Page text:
You don’t see many county cricket directors in attendance at women’s county matches, but Ashley Giles isn’t just talking the talk when it comes to women’s cricket – in his new role at Warwickshire CCC as Sport Director, he’s walking the walk too. We meet him at the Edgbaston Foundation Ground, where he has turned up to watch Warwickshire’s first match of the Women’s County Championship, against reigning champions Kent.
“If we’re serious about women’s cricket – and we are – then I need to have an input, I need to come and watch, and see what’s going on,” he says. It’s great to see such commitment to the women’s game from someone so senior. What’s more, this isn’t just a one-off. “I was here the other day for one of the women’s pre-season days,” he tells us, “and presented to them my philosophies and my beliefs and explained what we’re doing at the top end. I need to be there to support [Warwickshire Women coach] Darren Franklin and his team and all the girls.”
What is his vision for Warwickshire women’s cricket? “Women’s cricket is in my job description, and that shouldn’t be a token gesture,” he says. “We need to be joined up – we’re all one club. I’d expect the behaviours and the culture to be similar, as similar as it can be, to what we do with the men. In Warwickshire these girls [the county team] are our ambassadors. They’ve got a big role to play.”
“We need to try and offer as much support as we can to our teams. And keep trying to improve the standard. If we can do that, it becomes a better spectacle, which becomes more marketable, which ultimately brings more money in.”
Giles freely admits that women’s cricket is “still very much the poor relation to the men”, but is already working to change that. This season he has overseen the introduction of meal money and travel expenses for the Warwickshire women’s side, something he says is long overdue. “It’s right. These girls are wearing the Bear. They’re playing for Warwickshire.”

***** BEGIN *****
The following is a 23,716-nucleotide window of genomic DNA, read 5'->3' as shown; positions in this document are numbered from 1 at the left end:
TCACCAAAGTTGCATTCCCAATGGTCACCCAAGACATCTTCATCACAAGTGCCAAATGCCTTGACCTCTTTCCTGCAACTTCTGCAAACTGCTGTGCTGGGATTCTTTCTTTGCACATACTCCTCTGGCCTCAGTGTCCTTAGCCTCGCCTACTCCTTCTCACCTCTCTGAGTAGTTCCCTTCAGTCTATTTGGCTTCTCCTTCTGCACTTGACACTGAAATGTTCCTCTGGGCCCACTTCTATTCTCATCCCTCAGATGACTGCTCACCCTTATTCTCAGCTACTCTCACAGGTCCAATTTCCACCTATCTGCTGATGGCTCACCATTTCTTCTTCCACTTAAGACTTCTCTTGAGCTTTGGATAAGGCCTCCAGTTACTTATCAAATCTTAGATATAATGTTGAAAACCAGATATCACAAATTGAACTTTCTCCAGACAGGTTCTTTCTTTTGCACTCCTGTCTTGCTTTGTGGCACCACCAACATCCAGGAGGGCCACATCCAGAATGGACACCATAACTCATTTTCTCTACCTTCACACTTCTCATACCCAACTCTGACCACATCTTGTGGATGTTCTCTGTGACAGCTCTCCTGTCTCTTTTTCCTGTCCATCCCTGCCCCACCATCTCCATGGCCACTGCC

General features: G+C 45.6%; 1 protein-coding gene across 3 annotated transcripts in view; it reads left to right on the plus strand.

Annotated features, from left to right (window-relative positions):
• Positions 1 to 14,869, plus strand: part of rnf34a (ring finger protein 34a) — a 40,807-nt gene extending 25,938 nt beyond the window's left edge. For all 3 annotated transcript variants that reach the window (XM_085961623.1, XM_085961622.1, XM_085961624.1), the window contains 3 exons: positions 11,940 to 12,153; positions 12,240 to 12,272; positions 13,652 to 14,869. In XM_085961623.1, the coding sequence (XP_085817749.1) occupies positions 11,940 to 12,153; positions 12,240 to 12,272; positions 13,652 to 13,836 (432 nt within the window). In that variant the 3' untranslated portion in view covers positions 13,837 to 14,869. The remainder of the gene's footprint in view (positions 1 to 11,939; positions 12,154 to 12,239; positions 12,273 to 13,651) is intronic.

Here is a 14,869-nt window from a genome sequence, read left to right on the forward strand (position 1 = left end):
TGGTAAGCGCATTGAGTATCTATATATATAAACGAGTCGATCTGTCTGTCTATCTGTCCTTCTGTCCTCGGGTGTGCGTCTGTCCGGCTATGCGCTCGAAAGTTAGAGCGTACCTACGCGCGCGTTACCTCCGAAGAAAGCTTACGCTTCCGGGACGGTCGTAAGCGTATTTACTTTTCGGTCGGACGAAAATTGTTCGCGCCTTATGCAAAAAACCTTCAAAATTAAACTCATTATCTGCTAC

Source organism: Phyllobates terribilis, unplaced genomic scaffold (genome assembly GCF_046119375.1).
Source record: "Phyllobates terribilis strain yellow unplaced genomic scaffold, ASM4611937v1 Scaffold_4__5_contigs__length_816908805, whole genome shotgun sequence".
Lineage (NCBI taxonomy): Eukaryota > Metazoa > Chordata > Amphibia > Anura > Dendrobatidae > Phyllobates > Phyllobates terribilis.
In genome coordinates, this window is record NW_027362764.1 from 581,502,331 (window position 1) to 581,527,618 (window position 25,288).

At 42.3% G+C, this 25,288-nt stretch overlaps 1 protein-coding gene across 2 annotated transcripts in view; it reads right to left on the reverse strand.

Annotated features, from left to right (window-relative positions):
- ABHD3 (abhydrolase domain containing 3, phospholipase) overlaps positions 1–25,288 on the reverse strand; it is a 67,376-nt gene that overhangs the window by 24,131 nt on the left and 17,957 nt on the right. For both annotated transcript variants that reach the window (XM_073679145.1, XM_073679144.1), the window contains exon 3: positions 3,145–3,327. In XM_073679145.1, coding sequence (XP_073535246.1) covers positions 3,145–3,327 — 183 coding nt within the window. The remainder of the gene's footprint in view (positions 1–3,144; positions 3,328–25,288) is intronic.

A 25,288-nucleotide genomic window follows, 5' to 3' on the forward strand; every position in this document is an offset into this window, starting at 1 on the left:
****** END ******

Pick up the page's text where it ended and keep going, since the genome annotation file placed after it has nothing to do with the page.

He also highlights the importance of the provision of top-quality facilities, including new grass nets at Edgbaston and the new Foundation Ground at Portland Road, opened in 2015, where most of the women’s 1st XI home matches are now played. He makes clear that he wants to shore up the support on offer for coach Franklin and his team: “hopefully my experience as a player and a coach can be of benefit. And if we can in some way get other coaching support, or even some of our men’s players coming down from the first and second team, to support the ladies, then great.”
The benefits of the joined-up approach are already apparent: Warwickshire captain Marie Kelly sung Giles’ praises in a recent interview with CRICKETher. “We feel really part of the club,” she told us. “It is nice to be involved in the club and to know that we are fully supported.”
For Giles, a focus on the women’s game is important not just from a competitive point of view, but from a participation angle: “We want more girls playing cricket,” he says. He has personal experience of the difficulties involved in expanding opportunities: “My daughter played cricket at school, and went for Worcester trials. But I remember her going to a club to join in at nets and because she hadn’t realised there was practice on and she’d gone straight from school, she didn’t have her kit. She turned up in jeans and gets told to sit down, she can’t participate, because she’s not got the right kit.”
“Now that for me is just totally blocking playing cricket. It doesn’t matter what you’re wearing – just play cricket! I hope most clubs aren’t like that, but we need to make sure that girls are getting opportunities.”
One important point he does highlight is the need to make women’s cricket more available to watch – “that’s the way you get interested in something: by saying ‘I want to be more like them’.” It follows, then, that a key part of Giles’ joined-up vision for the club is double-headers: the Bears hosted two county T20 double headers at Edgbaston last season and will be doing so again this year (on 16 July). He is also hopeful that Warwickshire – who were disappointed to miss out on being awarded one of the six Super League franchises – will have a major role to play in the new men’s city franchise competition, which will start in 2020, and that this can provide more double header opportunities for the club.
Ultimately, for Giles, it’s about working towards a level playing field in women’s cricket. When I ask if that will, at some stage, involve contracts for Marie Kelly and co., he is cautious but optimistic. “That would be a great end game if we could get to that point. That’s going to take a lot more investment, but it would be brilliant if, by the time I finish this role, we’d got contracted female cricketers at Warwickshire.” Until then? “It’s all about those small steps.”
“I don’t think it’s going to be revolution,” he concludes. “But evolution? Certainly.”